May 3, 2012

"There Isn't a Single Laugh in Frankenstein"

Addressing exhibitors, Universal’s long-running Straight from the Shoulder Talk series of industry ads were basically promotional pep talks dressed as man-to-man, insider correspondence.

Published in Film Daily on December 14, 1931, Talk number 735(!) deals with Frankenstein, still rolling out across the country. The film had finally opened in New York, to record crowds, just ten days earlier. Here, advertising men and exhibitors are celebrated for the bold promotional work done for Frankenstein. “Instead of soft-pedaling on the fact that the picture is gruesome, grisly and shocking,” the copy goes, “they made capital out of the fact.

In the end, it all serves as a lead-in to Universal’s next scheduled "Super-Shocker", Murders in the Rue Morgue, due for release in early 1932. “Men who welcome a chance to do original thinking will be delighted to hear that I’ve got another big opportunity for them to show their stuff.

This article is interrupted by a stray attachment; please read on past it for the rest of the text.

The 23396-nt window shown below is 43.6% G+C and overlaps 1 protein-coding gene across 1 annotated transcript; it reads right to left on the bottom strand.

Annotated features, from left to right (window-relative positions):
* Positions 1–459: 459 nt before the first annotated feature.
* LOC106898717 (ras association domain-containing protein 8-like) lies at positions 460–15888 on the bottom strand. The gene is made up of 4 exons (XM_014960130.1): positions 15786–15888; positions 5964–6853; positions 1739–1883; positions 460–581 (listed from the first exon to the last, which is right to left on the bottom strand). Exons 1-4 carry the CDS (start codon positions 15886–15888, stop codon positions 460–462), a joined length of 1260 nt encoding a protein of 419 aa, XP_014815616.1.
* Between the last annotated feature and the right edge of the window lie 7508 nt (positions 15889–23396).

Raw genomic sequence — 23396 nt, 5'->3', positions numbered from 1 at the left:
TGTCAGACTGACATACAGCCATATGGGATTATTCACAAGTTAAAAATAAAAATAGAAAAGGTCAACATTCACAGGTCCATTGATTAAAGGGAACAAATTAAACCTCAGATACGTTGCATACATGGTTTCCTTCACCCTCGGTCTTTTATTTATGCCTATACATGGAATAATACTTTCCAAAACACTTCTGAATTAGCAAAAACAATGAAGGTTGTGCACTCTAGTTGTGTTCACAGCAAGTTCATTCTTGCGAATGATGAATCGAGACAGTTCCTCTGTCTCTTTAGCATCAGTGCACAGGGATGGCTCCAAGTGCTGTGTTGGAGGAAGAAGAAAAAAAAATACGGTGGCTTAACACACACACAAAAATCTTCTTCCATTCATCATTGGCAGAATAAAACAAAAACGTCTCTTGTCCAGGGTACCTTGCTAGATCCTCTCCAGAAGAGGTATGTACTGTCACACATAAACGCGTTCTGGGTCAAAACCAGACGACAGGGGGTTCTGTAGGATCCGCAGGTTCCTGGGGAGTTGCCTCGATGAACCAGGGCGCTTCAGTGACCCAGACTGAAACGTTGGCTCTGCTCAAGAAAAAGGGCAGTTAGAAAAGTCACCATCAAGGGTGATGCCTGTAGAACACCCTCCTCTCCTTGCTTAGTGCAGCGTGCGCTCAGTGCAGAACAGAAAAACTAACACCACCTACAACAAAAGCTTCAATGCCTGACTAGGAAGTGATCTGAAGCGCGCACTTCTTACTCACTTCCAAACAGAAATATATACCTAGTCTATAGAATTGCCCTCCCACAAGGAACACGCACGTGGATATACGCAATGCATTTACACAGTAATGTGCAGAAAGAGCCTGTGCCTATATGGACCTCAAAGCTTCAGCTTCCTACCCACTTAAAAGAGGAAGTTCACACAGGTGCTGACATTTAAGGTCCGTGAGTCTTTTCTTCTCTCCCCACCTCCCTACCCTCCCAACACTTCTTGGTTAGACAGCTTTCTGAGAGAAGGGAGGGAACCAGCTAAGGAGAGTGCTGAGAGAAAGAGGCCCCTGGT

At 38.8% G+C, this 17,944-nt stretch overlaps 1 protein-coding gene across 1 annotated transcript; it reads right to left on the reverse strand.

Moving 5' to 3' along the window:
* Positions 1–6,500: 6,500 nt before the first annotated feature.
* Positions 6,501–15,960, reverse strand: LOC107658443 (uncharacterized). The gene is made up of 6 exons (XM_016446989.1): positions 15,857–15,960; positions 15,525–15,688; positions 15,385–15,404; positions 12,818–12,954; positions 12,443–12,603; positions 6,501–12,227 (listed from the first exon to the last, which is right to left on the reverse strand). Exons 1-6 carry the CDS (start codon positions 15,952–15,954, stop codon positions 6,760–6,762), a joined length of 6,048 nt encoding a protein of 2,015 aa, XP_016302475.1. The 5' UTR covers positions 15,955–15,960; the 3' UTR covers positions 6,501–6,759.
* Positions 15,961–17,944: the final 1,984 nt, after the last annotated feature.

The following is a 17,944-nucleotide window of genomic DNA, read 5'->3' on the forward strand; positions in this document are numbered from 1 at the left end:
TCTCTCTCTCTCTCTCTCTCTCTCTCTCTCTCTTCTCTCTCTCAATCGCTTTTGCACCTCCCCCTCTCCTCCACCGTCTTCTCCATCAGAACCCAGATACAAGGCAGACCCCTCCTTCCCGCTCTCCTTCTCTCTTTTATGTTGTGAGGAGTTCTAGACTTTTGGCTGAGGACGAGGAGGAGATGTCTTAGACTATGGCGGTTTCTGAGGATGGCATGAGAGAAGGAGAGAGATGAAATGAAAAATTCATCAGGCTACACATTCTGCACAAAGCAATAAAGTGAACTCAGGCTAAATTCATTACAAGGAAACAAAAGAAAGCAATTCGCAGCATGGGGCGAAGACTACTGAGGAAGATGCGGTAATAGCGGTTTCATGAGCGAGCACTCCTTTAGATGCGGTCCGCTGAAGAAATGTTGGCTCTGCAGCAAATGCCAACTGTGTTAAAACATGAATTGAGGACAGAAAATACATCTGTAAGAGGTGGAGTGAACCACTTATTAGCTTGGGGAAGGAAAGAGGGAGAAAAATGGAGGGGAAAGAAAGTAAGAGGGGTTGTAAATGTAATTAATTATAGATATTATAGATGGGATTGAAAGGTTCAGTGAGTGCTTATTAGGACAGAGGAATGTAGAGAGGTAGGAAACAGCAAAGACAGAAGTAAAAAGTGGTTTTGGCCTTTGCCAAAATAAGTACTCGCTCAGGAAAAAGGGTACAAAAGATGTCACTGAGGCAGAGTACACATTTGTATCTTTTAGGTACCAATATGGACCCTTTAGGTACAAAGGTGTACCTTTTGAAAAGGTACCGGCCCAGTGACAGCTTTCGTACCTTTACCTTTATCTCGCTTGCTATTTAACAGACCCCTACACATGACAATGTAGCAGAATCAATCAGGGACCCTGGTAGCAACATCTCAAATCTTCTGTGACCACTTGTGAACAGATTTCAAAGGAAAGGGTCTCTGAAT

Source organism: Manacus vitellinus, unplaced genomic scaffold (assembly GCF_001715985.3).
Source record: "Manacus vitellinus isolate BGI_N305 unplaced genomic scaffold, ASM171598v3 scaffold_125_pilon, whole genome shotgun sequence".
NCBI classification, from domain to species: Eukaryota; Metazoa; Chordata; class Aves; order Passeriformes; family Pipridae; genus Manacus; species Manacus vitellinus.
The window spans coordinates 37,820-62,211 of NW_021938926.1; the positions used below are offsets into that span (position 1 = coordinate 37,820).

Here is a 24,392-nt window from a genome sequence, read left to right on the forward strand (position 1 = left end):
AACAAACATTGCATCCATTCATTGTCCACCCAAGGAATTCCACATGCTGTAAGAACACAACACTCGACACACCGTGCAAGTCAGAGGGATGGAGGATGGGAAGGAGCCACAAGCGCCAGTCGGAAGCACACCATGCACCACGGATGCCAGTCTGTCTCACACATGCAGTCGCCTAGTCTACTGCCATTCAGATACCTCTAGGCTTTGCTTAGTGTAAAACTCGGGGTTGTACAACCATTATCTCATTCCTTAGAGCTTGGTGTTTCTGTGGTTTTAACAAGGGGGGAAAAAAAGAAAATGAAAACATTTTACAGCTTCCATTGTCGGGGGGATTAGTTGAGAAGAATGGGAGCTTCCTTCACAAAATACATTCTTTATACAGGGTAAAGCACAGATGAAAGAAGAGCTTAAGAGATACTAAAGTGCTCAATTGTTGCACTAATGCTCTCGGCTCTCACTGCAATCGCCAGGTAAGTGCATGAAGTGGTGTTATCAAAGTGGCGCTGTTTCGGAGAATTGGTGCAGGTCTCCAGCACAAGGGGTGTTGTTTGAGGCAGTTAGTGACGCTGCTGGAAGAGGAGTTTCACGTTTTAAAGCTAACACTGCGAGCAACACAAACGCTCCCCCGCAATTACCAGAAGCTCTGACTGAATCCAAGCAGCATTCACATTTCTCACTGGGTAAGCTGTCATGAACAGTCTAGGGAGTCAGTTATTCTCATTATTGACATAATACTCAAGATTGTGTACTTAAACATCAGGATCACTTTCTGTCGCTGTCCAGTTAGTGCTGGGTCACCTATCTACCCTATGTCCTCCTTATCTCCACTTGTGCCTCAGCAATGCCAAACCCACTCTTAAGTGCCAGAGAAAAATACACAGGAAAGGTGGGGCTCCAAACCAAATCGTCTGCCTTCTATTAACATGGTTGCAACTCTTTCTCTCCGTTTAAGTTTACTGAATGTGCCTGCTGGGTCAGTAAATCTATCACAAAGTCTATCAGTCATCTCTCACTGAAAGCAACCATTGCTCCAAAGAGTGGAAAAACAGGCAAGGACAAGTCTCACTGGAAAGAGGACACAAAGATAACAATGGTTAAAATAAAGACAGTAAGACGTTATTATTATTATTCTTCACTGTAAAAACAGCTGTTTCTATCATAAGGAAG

For a talk purportedly penned by venerable studio President Carl Laemmle himself, you can’t help noticing the fingerprints of a seasoned publicity writer. Murders in the Rue Morgue, we are told, is “no Pollyanna. It’s red hot and grisly and packed with the kind of dynamite that can be detonated by smart brains.”

1 comment:

Anonymous said...

"There isn't a single laugh in Frankenstein".

I guess they were owning up to the fact that comic relief Frederick Kerr wasn't all that funny.